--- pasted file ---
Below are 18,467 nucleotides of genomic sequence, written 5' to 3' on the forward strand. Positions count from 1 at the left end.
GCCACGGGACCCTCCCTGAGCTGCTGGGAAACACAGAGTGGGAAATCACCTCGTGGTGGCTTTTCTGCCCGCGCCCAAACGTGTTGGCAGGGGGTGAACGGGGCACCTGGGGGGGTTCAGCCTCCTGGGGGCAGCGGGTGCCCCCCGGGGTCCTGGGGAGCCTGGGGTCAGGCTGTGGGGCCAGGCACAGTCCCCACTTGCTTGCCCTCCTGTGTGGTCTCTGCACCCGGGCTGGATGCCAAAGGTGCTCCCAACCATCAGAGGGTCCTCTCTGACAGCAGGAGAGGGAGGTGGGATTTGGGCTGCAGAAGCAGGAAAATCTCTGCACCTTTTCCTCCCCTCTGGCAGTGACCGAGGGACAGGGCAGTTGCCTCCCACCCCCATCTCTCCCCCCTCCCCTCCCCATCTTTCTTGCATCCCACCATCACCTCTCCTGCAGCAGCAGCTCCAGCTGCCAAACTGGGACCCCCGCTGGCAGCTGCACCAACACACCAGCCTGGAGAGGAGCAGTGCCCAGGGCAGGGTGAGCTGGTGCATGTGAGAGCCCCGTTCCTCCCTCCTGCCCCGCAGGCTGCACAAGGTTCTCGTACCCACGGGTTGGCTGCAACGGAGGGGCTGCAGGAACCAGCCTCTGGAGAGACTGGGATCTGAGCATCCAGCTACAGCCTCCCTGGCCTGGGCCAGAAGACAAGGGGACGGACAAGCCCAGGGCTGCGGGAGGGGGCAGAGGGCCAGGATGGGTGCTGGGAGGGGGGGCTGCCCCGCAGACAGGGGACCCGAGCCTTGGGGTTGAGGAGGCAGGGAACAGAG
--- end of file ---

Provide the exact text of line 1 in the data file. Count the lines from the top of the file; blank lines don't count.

Below are 18,467 nucleotides of genomic sequence, written 5' to 3' on the forward strand. Positions count from 1 at the left end.